Medical researchers from Children’s Cancer Institute Australia for Medical Research (CCIA) have made significant progress in understanding tumour initiation in the aggressive, debilitating childhood cancer, neuroblastoma, with the publication of a study in the prestigious Proceedings of the National Academy of Sciences, (PNAS), one of the world's most-cited multidisciplinary scientific publications.
The head of the Molecular Carcinogenesis Program at CCIA, A/Prof Glenn Marshall said that the research funded by a program grant from the Cancer Council of NSW has provided a greater understanding of how malignancies emerge in the cells of a developing embryo and has relevance for other childhood cancers.
“Our work points to a two-stage process of neuroblastoma tumour formation involving changes in the nervous system at birth,” said A/Prof Marshall.
The research team studied neural stem cells that become pre-cancerous in neuroblastoma. In some cases these cells are present in nerve tissue in the embryo but regress spontaneously (disappear) in the first two weeks of life in normal development. These studies have been conducted in a model system which faithfully mirrors the situation in human neuroblastoma, where it has been known for many years that many of these tumours have the capacity for spontaneous resolution.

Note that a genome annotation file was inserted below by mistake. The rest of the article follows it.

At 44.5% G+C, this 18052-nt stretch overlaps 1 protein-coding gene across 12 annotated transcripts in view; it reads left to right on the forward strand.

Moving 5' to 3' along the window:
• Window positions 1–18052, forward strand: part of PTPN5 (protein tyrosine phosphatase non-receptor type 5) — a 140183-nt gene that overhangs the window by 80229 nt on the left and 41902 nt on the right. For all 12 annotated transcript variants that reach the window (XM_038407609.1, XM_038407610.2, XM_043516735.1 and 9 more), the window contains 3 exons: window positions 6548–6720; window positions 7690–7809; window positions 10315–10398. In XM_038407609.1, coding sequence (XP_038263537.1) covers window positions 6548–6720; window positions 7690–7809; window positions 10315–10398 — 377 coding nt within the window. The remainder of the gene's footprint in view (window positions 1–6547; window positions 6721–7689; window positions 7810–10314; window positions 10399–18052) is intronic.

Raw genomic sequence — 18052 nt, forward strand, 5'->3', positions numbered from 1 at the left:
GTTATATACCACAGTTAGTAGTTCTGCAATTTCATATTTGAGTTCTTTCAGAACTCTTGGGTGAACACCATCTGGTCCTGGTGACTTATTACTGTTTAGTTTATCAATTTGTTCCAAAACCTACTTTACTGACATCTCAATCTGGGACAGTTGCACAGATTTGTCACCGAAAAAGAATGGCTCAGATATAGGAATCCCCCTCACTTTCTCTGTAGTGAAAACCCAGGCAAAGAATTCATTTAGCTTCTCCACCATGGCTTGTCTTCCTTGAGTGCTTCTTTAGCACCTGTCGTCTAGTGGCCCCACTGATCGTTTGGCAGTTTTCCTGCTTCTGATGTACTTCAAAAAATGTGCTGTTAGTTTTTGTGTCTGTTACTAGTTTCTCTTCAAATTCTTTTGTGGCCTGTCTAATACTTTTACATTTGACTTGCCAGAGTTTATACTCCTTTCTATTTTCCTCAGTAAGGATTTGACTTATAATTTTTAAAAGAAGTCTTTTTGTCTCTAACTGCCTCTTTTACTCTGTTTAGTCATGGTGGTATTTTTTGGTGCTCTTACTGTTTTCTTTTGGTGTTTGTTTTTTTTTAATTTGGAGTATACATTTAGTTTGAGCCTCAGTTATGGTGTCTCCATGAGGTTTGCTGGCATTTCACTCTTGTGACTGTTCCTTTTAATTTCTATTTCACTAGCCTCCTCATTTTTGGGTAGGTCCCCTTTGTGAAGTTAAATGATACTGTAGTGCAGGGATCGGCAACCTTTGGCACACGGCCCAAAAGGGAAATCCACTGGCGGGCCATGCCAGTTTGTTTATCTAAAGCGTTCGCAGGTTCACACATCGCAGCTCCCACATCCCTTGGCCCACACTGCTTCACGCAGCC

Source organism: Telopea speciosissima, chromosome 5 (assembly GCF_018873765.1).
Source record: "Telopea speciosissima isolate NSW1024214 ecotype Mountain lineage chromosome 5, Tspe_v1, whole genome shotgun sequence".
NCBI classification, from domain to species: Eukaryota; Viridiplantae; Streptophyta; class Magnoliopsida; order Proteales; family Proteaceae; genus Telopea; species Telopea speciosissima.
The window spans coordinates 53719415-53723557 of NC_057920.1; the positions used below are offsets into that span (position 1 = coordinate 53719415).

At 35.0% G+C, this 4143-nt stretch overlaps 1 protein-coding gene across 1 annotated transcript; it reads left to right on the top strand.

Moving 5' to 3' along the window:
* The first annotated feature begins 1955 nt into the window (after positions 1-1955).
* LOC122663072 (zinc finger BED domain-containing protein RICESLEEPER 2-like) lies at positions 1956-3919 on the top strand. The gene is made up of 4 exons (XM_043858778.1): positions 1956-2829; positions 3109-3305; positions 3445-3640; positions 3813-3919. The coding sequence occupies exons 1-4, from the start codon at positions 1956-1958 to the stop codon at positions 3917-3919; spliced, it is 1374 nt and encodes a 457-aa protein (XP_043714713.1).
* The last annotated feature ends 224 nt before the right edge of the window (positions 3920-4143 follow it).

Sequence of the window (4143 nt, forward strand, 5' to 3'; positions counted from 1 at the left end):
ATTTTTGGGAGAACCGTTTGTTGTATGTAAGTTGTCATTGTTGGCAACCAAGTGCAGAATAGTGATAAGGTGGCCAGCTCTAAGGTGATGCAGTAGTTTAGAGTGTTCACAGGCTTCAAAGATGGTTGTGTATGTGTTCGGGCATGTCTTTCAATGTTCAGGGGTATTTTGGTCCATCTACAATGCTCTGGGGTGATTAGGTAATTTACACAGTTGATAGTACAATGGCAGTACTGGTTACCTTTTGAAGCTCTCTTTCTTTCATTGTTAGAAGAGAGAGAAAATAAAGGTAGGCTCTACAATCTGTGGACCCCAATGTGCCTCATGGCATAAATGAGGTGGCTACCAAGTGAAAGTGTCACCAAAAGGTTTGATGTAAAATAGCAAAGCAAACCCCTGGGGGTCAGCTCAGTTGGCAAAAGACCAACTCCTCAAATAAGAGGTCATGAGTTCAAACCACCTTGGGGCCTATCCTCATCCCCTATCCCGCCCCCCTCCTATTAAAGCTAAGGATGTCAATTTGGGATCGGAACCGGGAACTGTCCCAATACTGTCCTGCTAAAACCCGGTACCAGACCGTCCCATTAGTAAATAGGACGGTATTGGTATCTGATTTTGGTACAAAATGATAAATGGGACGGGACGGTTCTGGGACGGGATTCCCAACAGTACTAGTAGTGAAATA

The researchers found evidence in an animal model of neuroblastoma that a cancer-associated protein, MycN, appears to interfere with the process of spontaneous regression and may be a key factor in initiating the formation of a tumour.
There is a host tumour defence system that fails in neuroblastoma. In the model, excess neuroblast cells at first appear to die off but reappear weeks later as tumours.
The neuroblasts also appear to be less dependent on nerve growth factors. “Factors which are necessary for tumour initiation, might be very good targets for cancer prevention strategies,” said A/Prof Marshall.
The MYCN gene is found in approx 25 – 30% of primary neuroblastoma. It is a powerful prognostic factor in children affected by the disease. MYCN amplification is associated with disease that has progressed to an advanced stage, rapid tumour growth, and a survival rate of less than 15%.
Neuroblastoma arises in the adrenal gland and other locations in the nervous system outside of the brain. It is the most common solid tumour in children under five. The majority of children with the disease present with tumours that have spread extensively to other sites throughout the body. Advanced neuroblastoma also responds poorly to intensive chemo-radiotherapy.
“The cure rate for advanced neuroblastoma has improved little over the past 30 years. Moreover, those children cured of their disease, sustain severe side-effects of therapy. There is a great need for a new therapeutic approach to this disease,” added A/Prof Marshall.http://www.ccia.org.au